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SACRAMENTO — California is poised to make big shifts to the way people work but not everyone is on board with the proposed changes.

Sacramento State Akamine Kiarie drives for Lyft to keep up with expenses. For him, the on-demand employment is the perfect fit.

“There’s just a whole lot of logistics involved to making money on the side while doing school. It’s very as compared to just turning on an app between classes. I mean, to me that’s golden,” Kiarie explained.

However, he worries a California Supreme Court ruling will mean the end of that flexibility.

The ruling essentially means many independent contractors like Kiarie must be classified as employees. They would get employee benefits but Kiarie worries his ability to work when he wants to could be at risk.

“Turning it into an employee situation just is going to take away from that,” he told FOX40.

Thursday, he rallied with advocates from the I’m Independent Coalition, an organization led by the California Chamber of Commerce and backed by various business interests, including ride-share companies.

The group says it wants lawmakers to pass legislation that gives independent contractors the best of both worlds.

“It’s almost 2020,” said Becky Warren, who is with the coalition. “We need a modern solution where people can have that flexibility of staying independent contractor but still having some modern labor protections, like some portable benefits or have some pay standards.”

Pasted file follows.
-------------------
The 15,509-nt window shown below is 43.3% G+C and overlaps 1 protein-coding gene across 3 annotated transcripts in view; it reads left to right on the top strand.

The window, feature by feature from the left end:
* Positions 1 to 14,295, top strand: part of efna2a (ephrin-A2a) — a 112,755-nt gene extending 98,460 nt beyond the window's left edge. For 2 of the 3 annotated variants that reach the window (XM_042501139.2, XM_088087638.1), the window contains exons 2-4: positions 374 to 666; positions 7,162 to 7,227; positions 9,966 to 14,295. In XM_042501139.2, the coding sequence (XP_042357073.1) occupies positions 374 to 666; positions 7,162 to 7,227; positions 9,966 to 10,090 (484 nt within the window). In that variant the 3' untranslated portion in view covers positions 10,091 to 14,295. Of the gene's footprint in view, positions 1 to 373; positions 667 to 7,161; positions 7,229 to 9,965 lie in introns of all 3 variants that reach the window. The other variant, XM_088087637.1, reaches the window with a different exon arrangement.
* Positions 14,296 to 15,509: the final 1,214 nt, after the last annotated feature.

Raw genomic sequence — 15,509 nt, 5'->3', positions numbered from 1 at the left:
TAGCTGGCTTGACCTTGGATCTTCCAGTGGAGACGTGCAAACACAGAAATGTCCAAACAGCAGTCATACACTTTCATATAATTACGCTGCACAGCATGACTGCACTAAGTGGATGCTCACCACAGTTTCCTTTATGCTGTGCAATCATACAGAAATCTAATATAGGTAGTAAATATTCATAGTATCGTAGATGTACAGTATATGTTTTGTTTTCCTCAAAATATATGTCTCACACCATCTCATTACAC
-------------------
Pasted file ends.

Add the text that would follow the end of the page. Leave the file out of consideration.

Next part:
California lawmakers are taking up the issue, just not in the way the I’m Independent Coalition wants.

Assembly Bill 5, sponsored by Assemblywoman Lorena Gonzalez, D-San Diego, would essentially put the Supreme Court ruling into law, requiring most workers to be employees instead of independent contractors. Gonzalez said employers not giving standard benefits to employees hurts everyone.

“Our social security fund will collapse,” Gonzalez said. “We won’t have health care. State taxpayers will be paying for a lot of folks in order to just get by.”

When asked about people like Kiarie, who said it should be his right to choose, Gonzalez said she’s trying to preserve choice for the workforce as a whole.

“If a company has the ability to abuse workers by just saying they’re independent contractors, that hurts the rest of us,” Gonzalez said. “That means everybody that goes and works for them is going to be an independent contractor and that’s what’s happened. They don’t really have a choice then when all the work starts becoming that.”

Assemblywoman Gonzalez said she expects movement on AB 5, which is currently in the Appropriation Committee, by later this month.

The I’m Independent Coalition said they currently do not have a lawmaker on board to sponsor the type of legislation they want.